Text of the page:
Building a future in Bertie County

Film at Full Frame shows problem solving design class
Apr. 03, 2013 @ 06:22 PM

Of all the films being screened at the Full Frame Documentary Film Festival opening today in downtown Durham, just one shines light on an education initiative tried in Bertie County that may brighten the futures of high school students across the country.

“If You Build It” follows more than a year of the hands-on design curriculum, called Studio H, led by Emily Pilloton and Matt Miller.

“If You Build It” follows a class of juniors in the rural eastern North Carolina county as they design and build a corn-hole game, a chicken coop and then a farmers’ market that the town of Windsor still uses today. The film reveals a class that’s much more than just a class.

Pilloton, who is now teaching Studio H in Berkeley, Calif., is excited to see the students again, as several will attend the Full Frame screening. She and other filmmakers will participate in a post-screening discussion Saturday night.

“It’s always weird and wonderful to see your own story told back to you,” she said, adding that filmmakers also saw the students’ lives beyond the classroom. “They [the filmmakers] did a beautiful job. They were there to document the story and also helped us craft it. They were our therapists, archivists and drinking buddies some days.”

The filming came together through producer Neal Baer, who met with Pilloton over lunch one day and looked for a way to work together on a project. Just as she was setting up to start Studio H in Bertie County in the summer of 2010, he connected her with filmmakers. Patrick Creadon directs and Christine O’Malley is also a producer. Creadon and O’Malley were looking to do a film on public education.

“The thing about documentaries is they’re kind of a leap of faith, opposite of a narrative [film],” O’Malley said. “You go out there in search of a story and sometimes go off in a different direction.”

The film portrays an uncooperative school board that didn’t fund Studio H, so after two years of cobbled funding and no salaries, Pilloton and Miller left. The film also shows their personal relationship.

“Being there was a tough time for me personally, but I wouldn’t change anything,” Pilloton said. “I see it as a great moment for us and for these students.”

“If You Build It” was screened at the Sundance film festival in September under its working title, “Studio H,” and edited since then. More than anything, Pilloton wants audiences to walk away from the film and think that anything is possible. Schools are terrible at showing students they can reach for the tools to do something different, she said.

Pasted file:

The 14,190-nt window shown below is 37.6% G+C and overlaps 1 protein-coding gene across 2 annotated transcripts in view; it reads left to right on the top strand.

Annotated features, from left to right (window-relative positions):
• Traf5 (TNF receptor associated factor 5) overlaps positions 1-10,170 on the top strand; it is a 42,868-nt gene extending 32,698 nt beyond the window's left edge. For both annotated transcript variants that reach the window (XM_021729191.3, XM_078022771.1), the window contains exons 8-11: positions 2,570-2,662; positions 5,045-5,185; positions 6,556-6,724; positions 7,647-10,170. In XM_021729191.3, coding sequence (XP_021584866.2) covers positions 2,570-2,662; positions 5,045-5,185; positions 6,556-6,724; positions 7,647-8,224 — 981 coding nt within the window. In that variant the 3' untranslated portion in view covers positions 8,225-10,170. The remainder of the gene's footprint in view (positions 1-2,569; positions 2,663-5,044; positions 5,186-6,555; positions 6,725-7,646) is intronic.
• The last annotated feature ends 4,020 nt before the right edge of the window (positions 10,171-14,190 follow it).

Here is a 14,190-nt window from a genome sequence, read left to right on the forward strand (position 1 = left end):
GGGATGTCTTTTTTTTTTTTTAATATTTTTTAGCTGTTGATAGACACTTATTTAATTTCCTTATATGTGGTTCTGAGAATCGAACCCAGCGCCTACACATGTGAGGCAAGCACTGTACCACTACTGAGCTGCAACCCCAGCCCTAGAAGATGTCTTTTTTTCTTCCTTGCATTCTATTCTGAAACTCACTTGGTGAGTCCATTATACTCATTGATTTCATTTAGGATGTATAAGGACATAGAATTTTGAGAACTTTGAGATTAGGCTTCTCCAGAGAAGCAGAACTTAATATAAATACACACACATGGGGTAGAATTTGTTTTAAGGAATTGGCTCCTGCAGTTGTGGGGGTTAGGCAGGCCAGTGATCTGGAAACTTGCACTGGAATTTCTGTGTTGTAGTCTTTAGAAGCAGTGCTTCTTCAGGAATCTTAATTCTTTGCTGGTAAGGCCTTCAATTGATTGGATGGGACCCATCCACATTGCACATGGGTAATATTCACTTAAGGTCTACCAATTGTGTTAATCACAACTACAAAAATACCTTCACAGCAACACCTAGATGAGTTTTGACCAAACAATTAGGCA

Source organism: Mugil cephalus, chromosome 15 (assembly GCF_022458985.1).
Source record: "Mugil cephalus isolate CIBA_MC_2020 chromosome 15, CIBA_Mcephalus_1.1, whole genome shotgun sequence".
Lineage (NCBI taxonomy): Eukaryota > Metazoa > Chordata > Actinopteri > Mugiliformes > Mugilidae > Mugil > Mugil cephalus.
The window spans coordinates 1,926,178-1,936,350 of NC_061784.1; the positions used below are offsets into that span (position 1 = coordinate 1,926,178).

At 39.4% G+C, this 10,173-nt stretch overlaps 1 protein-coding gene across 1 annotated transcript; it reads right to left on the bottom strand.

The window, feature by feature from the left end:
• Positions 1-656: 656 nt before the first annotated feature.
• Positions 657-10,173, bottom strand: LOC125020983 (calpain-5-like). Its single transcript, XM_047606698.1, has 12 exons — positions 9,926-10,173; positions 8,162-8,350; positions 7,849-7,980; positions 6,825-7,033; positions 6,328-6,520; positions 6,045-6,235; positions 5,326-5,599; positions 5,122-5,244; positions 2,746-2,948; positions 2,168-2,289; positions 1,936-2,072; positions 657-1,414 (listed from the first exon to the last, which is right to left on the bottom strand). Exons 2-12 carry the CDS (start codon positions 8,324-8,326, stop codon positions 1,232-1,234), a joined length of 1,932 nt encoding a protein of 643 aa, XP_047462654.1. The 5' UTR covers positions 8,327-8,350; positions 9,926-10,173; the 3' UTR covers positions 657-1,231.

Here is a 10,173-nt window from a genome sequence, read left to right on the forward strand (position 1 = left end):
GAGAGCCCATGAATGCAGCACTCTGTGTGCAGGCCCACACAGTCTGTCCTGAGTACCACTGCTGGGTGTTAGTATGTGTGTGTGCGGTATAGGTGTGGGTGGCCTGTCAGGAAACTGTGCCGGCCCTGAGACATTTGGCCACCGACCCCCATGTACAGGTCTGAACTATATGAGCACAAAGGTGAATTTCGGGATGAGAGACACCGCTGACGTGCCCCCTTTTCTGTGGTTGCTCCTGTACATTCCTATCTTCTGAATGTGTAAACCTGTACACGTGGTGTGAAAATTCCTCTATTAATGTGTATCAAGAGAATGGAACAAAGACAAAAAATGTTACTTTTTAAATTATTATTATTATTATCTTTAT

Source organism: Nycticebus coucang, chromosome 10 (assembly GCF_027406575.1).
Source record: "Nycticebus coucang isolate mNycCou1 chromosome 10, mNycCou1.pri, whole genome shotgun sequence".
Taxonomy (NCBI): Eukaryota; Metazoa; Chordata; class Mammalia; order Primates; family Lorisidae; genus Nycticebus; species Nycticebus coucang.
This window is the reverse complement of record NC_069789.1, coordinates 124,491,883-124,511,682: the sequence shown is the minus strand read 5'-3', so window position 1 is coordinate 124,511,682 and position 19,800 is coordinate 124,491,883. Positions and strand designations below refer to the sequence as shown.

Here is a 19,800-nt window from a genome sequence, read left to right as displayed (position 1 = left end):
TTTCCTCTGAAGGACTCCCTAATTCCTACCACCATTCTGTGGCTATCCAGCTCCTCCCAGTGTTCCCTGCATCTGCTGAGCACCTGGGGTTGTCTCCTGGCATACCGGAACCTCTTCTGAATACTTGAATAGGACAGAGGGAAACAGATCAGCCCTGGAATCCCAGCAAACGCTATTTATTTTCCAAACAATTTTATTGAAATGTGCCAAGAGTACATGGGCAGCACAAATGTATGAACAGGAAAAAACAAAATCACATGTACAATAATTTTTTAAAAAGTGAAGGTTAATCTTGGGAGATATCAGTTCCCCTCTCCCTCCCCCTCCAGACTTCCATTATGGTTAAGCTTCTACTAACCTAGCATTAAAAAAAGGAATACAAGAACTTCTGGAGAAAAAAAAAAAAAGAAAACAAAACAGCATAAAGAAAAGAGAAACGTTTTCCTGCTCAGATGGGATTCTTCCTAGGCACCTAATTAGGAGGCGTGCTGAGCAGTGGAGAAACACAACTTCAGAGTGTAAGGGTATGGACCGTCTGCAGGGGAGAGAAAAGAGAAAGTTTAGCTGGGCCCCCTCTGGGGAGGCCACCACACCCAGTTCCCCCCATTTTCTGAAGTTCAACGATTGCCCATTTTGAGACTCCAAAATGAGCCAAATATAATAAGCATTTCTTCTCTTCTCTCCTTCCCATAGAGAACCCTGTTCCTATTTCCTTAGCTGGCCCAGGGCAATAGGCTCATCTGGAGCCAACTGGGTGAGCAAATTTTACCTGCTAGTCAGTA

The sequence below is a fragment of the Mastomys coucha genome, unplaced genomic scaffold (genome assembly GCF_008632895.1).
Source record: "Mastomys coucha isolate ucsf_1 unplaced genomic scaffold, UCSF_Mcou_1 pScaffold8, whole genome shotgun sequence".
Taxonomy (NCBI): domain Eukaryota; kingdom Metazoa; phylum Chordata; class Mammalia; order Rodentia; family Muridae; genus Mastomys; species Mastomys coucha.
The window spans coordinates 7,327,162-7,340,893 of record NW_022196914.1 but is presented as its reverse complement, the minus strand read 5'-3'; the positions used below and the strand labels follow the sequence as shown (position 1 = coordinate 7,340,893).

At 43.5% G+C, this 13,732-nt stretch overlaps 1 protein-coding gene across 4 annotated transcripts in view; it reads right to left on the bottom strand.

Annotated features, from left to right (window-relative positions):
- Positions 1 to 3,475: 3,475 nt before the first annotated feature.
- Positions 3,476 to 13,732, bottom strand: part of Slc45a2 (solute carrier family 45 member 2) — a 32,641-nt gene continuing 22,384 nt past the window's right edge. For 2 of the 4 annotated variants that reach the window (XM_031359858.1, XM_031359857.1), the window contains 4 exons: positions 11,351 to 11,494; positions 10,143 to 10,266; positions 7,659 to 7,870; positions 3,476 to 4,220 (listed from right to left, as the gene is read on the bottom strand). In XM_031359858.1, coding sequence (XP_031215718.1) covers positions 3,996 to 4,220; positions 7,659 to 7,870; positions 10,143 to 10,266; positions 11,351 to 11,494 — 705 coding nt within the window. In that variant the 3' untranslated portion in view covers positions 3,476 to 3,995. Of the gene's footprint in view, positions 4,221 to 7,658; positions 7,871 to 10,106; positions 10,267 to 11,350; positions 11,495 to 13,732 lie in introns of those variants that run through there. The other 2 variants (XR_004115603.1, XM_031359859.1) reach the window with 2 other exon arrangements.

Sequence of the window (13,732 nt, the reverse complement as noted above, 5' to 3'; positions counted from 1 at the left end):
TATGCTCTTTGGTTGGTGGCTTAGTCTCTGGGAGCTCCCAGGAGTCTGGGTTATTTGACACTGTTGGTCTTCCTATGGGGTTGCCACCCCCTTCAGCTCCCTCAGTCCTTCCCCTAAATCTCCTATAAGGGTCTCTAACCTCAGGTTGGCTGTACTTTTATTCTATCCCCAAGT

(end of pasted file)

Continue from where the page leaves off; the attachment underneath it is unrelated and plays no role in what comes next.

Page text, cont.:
“Students can act to the world, not just react,” Pilloton said.

One of her former students, Erick Bowen, is now a sophomore at N.C. Central University. He graduated from Bertie Early College High School in 2012 and entered NCCU this semester for computer information systems, but is looking to transfer to another state university now that his major is being phased out.

Bowen goes back home regularly for training to become a firefighter. He said about half of the 13 students from his Studio H class are in college, and the other half went right to work after graduation. He said the Bertie County school system isn’t the best, but he loves his county. Bowen said he has learned how much politics is involved running the school system.

“It’s amazing we got through the program before it was shut down,” he said. Bowen said Pilloton and Miller are amazing teachers, instructors and friends.

“They’re some of the best people I’ve met in my entire life. Every day, walking into class we were always doing something hands-on. We would walk in and do something to contribute to the world, and always leave feeling accomplished,” Bowen said.

When Studio H and then the filmmakers came to Bertie County, he thought they’d just be lab rats and then it would be over.

“Anything in Bertie County is news,” he said. Then they “found out this is going to be epic.” Bowen is really excited and a little nervous to see the film.

O’Malley said what was so inspiring to her and Creadon about Pilloton and Miller’s work is the problem-solving.

“We have the resources to solve our own problems,” O’Malley said. Even if what they come up with first is wrong, it is still worth the effort to try, she said. Design is another way to talk about problem-solving, she said, and being open minded.

“It’s such a refreshing approach to education right now,” O’Malley said.